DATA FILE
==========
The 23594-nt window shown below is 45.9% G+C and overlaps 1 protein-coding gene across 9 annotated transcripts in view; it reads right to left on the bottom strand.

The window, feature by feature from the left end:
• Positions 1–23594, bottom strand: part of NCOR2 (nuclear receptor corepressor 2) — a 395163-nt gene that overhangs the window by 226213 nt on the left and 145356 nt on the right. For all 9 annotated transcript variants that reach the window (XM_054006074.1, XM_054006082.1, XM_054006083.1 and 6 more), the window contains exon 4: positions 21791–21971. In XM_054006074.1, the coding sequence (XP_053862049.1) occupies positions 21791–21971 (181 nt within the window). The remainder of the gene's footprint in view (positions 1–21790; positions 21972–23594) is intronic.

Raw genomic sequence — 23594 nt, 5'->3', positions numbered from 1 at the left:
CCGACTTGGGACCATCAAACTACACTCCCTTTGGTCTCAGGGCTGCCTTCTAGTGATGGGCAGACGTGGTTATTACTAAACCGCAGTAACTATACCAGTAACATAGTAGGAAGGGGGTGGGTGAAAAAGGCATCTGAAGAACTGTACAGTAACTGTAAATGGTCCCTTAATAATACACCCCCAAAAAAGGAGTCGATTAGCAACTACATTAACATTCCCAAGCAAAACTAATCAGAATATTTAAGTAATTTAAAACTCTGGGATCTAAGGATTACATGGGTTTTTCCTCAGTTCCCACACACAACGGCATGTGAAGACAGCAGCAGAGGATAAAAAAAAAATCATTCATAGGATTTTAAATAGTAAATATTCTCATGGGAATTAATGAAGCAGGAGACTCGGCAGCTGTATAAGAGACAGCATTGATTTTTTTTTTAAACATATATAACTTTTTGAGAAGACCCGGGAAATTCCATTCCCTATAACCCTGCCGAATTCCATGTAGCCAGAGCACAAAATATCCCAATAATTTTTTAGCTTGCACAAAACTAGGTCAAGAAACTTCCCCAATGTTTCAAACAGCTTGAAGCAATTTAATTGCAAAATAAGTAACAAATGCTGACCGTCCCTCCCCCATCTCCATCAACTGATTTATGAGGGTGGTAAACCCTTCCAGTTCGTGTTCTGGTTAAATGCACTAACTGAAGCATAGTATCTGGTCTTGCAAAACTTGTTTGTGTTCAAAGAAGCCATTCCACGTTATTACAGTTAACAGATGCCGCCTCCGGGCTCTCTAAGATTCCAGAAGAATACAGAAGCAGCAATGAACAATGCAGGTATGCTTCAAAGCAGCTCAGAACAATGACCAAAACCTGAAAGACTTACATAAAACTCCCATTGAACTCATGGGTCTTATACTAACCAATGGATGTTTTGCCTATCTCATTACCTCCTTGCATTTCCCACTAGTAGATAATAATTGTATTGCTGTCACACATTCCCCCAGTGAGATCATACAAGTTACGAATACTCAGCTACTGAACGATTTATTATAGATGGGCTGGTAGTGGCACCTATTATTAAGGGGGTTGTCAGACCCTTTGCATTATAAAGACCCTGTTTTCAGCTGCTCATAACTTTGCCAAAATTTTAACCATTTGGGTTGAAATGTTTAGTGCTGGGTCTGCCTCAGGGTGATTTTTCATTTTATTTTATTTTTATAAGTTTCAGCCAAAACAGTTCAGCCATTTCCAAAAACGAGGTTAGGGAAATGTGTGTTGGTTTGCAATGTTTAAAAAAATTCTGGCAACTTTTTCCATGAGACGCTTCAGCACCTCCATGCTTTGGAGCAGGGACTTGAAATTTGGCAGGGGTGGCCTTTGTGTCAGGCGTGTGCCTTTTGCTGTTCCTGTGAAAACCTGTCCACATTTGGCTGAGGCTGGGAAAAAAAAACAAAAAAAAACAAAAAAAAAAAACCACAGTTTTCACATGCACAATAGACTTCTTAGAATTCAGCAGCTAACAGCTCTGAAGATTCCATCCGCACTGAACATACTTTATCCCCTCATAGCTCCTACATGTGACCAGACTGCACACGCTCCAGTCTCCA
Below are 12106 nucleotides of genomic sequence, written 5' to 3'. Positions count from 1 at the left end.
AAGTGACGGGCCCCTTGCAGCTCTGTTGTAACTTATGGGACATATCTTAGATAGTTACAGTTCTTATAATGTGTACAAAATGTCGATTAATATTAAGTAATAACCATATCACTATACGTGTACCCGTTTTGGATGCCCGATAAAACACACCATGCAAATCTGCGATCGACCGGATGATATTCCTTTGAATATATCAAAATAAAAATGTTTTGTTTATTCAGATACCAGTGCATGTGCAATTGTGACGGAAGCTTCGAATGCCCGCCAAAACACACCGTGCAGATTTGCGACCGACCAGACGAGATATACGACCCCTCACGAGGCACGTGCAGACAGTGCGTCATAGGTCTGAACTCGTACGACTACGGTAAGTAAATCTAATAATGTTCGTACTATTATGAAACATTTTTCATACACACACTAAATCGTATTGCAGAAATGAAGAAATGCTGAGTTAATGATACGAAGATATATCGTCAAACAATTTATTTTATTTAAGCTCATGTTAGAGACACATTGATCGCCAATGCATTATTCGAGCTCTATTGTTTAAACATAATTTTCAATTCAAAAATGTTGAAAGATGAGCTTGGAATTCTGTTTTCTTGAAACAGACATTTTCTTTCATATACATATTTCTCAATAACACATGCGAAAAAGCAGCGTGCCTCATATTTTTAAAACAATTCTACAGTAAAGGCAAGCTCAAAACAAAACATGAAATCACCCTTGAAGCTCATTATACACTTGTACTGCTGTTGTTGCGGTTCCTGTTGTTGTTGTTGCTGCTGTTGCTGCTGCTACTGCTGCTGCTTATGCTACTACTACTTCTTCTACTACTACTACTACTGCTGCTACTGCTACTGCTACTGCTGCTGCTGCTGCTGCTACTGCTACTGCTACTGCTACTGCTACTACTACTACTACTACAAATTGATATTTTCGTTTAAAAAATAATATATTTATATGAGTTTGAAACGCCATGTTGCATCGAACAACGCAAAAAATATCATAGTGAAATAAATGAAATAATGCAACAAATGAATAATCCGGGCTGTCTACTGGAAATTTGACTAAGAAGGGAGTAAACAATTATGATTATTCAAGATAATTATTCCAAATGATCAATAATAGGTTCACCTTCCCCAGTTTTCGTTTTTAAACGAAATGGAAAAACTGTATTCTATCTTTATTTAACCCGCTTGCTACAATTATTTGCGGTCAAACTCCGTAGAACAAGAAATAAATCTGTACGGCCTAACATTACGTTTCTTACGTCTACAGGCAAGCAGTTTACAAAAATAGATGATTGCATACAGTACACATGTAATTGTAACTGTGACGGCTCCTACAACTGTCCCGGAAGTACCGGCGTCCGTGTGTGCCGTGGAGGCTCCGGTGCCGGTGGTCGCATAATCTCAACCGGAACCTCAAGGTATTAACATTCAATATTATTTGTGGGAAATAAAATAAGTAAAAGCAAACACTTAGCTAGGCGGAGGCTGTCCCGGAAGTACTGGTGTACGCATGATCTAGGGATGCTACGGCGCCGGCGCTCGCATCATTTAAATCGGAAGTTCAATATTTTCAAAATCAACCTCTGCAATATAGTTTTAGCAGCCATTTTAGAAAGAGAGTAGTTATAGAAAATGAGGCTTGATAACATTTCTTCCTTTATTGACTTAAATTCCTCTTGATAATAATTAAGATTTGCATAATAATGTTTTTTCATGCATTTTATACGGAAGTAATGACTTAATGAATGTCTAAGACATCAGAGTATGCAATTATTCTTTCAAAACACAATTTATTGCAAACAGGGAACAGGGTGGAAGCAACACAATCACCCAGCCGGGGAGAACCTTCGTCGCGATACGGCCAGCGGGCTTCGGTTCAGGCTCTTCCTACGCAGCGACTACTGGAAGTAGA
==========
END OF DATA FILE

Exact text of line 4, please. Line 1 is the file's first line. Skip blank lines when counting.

Raw genomic sequence — 23594 nt, 5'->3', positions numbered from 1 at the left: